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Finally, Some Real Hope for Sonic After All These Years.

There’s probably a large amount of people that aren’t even
aware that Sonic Generations came out a little over two weeks ago. Come to
think of it, there’s probably a large amount of people out there who don’t
care either. It was released in the same week as Uncharted 3 and a week before
juggernauts such as Modern Warfare 3, Assassin’s Creed, Skyrim and Halo. Of all
the games that people would prioritise, I doubt that a new Sonic game
would have been one of them. With that being said, I do want to talk
about Sonic Generations, mainly because the game is actually pretty damn good
and also because of the above game releases that will be
hogging all the lime light.

Now first things first, I’m not putting Sonic Generations in
the same league as those games, I mean it’s a much better game than Skyrim for
a start… had you going for a second there, didn’t I? Anyway, the Sonic
franchise has not been treated with much care since his days of glory on the
Sega MegaDrive/Genesis all those years ago. The best attempts at recreating the magic
of the 2D games were always the handheld titles and for almost 15 years the
various 3D versions have been getting worse and worse. While Sonic Generations
is not a complete return to the standards of say, Sonic 2, when compared to
recent efforts, it comes pretty damn close. That being said, you don’t have to
justify the merits of Generations by that comparison alone, it is still a great
platformer that, for the first time since Sonic Adventure, has made this
franchise feel modern. In both gameplay and presentation, this feels like
a game that was released in the year it actually was.

The speed of the older games is always what made them stand
out so much in their time and they still do today for the very same reason.
That aspect has always been the core of what makes a Sonic game fun. None of
the post-2D era Sonic games really achieved this. There were some very good
moments in the Adventure games, but they were watered down terribly by all the
levels where you played as some of the most annoying characters ever to appear
in a video game. You spent far too much time not playing as Sonic.

That is ultimately the main reason Sonic Generations is so
great; you spend 100% of your time playing the best of Sonic. You get the best
of the 2D and 3D gameplay with all of the secondary mechanics and unbearable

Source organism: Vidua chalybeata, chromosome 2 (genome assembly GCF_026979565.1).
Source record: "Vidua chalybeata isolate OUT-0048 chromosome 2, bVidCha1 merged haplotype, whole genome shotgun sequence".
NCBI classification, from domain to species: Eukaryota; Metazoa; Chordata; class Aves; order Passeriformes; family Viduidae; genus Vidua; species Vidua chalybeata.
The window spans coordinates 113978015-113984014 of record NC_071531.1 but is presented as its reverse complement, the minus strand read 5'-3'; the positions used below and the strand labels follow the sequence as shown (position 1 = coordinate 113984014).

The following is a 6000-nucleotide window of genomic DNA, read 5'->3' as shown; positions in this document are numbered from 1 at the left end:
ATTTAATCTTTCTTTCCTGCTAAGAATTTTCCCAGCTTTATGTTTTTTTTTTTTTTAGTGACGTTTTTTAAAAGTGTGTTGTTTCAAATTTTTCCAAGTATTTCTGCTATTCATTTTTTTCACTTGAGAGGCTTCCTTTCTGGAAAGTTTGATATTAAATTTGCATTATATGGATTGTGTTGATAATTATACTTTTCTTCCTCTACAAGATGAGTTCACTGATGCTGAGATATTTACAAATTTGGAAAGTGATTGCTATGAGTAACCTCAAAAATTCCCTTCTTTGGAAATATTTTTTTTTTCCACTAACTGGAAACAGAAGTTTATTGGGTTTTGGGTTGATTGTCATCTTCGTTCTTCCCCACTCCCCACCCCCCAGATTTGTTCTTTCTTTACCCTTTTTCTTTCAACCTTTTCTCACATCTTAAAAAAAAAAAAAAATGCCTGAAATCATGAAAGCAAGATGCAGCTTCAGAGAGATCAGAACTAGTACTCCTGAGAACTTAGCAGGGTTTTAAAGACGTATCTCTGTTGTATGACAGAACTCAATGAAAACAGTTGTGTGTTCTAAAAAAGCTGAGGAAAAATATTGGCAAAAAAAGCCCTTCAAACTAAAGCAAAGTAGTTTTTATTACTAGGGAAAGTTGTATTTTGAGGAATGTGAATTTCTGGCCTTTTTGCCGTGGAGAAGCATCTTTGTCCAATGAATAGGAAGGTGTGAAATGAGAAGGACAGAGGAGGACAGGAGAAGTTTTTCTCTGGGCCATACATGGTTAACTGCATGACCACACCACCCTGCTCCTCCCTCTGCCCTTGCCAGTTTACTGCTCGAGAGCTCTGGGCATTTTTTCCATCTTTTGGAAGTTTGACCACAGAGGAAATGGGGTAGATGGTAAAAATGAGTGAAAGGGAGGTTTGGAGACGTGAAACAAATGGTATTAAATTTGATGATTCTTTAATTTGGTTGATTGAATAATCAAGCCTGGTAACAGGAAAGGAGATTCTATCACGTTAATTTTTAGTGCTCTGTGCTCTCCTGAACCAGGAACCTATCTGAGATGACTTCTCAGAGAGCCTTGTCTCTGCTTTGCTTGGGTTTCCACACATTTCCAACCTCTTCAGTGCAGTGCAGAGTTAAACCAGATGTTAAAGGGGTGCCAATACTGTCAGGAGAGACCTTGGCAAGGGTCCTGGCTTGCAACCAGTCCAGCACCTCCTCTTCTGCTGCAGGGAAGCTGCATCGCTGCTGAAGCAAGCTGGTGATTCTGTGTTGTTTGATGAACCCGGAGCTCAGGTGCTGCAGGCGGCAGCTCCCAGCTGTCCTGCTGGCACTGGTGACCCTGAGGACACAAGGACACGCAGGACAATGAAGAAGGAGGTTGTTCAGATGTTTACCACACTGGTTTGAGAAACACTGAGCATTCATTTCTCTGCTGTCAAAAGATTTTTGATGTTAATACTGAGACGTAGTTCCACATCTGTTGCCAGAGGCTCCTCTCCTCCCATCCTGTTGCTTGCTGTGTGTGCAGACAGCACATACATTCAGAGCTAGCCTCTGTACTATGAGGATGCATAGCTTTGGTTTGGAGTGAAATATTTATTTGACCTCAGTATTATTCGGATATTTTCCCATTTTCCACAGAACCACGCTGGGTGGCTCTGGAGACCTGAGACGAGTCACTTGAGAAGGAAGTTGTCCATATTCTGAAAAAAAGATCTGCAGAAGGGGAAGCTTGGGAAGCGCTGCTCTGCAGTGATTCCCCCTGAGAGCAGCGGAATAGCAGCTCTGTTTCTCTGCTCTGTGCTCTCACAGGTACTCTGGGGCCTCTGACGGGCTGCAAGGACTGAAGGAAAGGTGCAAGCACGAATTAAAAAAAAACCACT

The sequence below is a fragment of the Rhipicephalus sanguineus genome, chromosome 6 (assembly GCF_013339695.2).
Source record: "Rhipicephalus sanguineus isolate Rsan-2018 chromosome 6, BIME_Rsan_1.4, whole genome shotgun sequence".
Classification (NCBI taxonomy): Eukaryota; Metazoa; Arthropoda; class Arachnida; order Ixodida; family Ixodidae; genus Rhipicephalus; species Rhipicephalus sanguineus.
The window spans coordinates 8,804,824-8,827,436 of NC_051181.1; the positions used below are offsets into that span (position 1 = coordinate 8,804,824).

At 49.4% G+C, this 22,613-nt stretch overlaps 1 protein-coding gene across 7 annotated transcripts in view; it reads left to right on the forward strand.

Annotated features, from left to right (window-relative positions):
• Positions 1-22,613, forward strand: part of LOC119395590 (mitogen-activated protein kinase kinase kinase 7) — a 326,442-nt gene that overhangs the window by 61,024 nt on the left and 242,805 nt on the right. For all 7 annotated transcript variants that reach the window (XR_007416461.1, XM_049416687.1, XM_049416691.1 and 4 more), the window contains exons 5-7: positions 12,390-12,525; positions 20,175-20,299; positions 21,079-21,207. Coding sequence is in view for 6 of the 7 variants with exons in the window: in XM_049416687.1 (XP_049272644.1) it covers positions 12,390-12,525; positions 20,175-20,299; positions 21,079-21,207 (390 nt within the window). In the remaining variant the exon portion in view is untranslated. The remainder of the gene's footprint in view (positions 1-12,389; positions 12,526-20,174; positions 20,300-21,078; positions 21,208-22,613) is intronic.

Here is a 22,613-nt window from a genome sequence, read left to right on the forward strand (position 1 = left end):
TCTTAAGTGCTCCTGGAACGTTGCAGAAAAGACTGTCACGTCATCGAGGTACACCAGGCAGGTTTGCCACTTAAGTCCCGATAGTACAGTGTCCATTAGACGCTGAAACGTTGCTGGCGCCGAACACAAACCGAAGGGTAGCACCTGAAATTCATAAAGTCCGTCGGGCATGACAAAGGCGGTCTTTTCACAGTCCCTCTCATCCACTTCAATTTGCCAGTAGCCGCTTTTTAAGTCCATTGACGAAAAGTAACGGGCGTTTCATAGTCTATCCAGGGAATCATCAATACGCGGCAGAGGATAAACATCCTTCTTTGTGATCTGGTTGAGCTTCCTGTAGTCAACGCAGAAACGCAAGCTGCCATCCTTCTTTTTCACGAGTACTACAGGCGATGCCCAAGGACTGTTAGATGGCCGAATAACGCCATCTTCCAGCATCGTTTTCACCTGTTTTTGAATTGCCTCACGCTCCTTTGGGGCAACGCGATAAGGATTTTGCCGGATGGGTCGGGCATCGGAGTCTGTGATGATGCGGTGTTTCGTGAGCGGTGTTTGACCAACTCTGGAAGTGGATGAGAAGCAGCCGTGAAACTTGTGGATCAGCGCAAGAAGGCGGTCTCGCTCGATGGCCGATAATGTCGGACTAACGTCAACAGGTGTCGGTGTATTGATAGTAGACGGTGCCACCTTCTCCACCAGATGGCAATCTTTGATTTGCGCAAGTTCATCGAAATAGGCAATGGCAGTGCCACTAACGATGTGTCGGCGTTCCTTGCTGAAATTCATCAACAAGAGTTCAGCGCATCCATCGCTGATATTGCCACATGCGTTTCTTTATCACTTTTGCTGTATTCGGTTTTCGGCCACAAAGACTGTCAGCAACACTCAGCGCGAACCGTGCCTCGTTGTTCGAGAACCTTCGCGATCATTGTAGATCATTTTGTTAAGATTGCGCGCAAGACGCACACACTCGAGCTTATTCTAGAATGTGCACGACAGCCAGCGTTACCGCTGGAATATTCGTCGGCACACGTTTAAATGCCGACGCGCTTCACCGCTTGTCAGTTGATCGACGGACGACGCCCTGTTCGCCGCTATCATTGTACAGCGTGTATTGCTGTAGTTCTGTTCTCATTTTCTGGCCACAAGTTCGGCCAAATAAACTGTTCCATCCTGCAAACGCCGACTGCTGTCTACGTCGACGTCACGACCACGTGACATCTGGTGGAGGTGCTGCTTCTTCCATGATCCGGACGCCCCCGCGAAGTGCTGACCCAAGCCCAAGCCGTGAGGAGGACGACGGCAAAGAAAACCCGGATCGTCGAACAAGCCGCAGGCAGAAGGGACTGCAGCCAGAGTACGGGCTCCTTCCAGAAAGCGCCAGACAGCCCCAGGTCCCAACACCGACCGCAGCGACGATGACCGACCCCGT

characters removed almost entirely. This means that you get what you’re here
for in the first place: the trademark speed of the game. There’s no hunting for
gems, controlling mechs, sword fighting or any other kind of bullshit that
polluted the past games. There is some real irony that the 3D Sonic levels in
Generations are actually more successful in maximizing the speed aspect of the
game. While it is certainly present in the 2D levels, they throw too many raw
platforming sequences at you, which the controls aren’t quite capable of handling well. But they’re not enough to bring down the entire
experience. These are replaced in the 3D levels by simply having you chain
multiple in-air homing attacks together, which is much easier and way more
satisfying.

There’s part of me that really can’t believe how many nice
things I can say about a Sonic game released in 2011. It’s almost like I want
to wipe my memory of it and go back and play it again to make sure I’m not
crazy. Not only is there a good Sonic game on modern systems, it
manages to finally (and I mean finally) do some justice to the series and be a
good gaming experience on its own merits. It’s unfortunate that age will play
quite a significant factor here, though. I am under no illusions that one of the
reasons I enjoyed it so much is not because of my fond memories of playing the original games and
because of how many crappy installments have come around since then. If playing
through an HD re-mastered version of the Chemical Plant zone with the classic
music selected doesn’t tug your nostalgic heart strings, or if reading that
sentence makes you go, “er, what?”, then I doubt you will get as much enjoyment
out of Sonic Generations as older fans of the series. Never the less, there is
finally a game that bears the Sonic name that can show you where that enjoyment
came from all those years ago.    

 

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